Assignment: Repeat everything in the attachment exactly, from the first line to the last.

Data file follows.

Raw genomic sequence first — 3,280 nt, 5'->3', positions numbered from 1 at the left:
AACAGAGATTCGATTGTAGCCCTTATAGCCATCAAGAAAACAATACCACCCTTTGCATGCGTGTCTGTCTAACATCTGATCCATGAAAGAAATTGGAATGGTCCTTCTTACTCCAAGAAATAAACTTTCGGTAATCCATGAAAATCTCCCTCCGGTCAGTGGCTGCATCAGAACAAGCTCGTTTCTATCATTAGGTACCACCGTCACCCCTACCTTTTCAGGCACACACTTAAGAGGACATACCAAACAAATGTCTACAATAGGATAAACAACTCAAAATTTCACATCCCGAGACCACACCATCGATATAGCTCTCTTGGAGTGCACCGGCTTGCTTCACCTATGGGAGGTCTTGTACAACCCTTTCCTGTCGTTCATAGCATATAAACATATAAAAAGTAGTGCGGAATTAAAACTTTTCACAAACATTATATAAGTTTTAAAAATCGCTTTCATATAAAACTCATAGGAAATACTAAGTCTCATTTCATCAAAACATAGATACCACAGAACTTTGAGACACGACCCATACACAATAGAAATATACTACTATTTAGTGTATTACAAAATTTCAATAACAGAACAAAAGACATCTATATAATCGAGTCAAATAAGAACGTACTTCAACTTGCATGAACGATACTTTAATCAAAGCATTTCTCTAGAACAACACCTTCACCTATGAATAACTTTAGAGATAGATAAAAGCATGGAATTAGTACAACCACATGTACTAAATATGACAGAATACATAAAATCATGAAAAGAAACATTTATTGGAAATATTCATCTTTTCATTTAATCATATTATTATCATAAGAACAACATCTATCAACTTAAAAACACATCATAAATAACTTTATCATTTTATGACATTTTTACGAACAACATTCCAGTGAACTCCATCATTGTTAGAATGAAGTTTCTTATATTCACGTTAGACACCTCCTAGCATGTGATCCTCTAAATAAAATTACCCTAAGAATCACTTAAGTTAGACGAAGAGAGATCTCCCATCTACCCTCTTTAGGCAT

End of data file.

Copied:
Raw genomic sequence first — 3,280 nt, 5'->3', positions numbered from 1 at the left:
AACAGAGATTCGATTGTAGCCCTTATAGCCATCAAGAAAACAATACCACCCTTTGCATGCGTGTCTGTCTAACATCTGATCCATGAAAGAAATTGGAATGGTCCTTCTTACTCCAAGAAATAAACTTTCGGTAATCCATGAAAATCTCCCTCCGGTCAGTGGCTGCATCAGAACAAGCTCGTTTCTATCATTAGGTACCACCGTCACCCCTACCTTTTCAGGCACACACTTAAGAGGACATACCAAACAAATGTCTACAATAGGATAAACAACTCAAAATTTCACATCCCGAGACCACACCATCGATATAGCTCTCTTGGAGTGCACCGGCTTGCTTCACCTATGGGAGGTCTTGTACAACCCTTTCCTGTCGTTCATAGCATATAAACATATAAAAAGTAGTGCGGAATTAAAACTTTTCACAAACATTATATAAGTTTTAAAAATCGCTTTCATATAAAACTCATAGGAAATACTAAGTCTCATTTCATCAAAACATAGATACCACAGAACTTTGAGACACGACCCATACACAATAGAAATATACTACTATTTAGTGTATTACAAAATTTCAATAACAGAACAAAAGACATCTATATAATCGAGTCAAATAAGAACGTACTTCAACTTGCATGAACGATACTTTAATCAAAGCATTTCTCTAGAACAACACCTTCACCTATGAATAACTTTAGAGATAGATAAAAGCATGGAATTAGTACAACCACATGTACTAAATATGACAGAATACATAAAATCATGAAAAGAAACATTTATTGGAAATATTCATCTTTTCATTTAATCATATTATTATCATAAGAACAACATCTATCAACTTAAAAACACATCATAAATAACTTTATCATTTTATGACATTTTTACGAACAACATTCCAGTGAACTCCATCATTGTTAGAATGAAGTTTCTTATATTCACGTTAGACACCTCCTAGCATGTGATCCTCTAAATAAAATTACCCTAAGAATCACTTAAGTTAGACGAAGAGAGATCTCCCATCTACCCTCTTTAGGCAT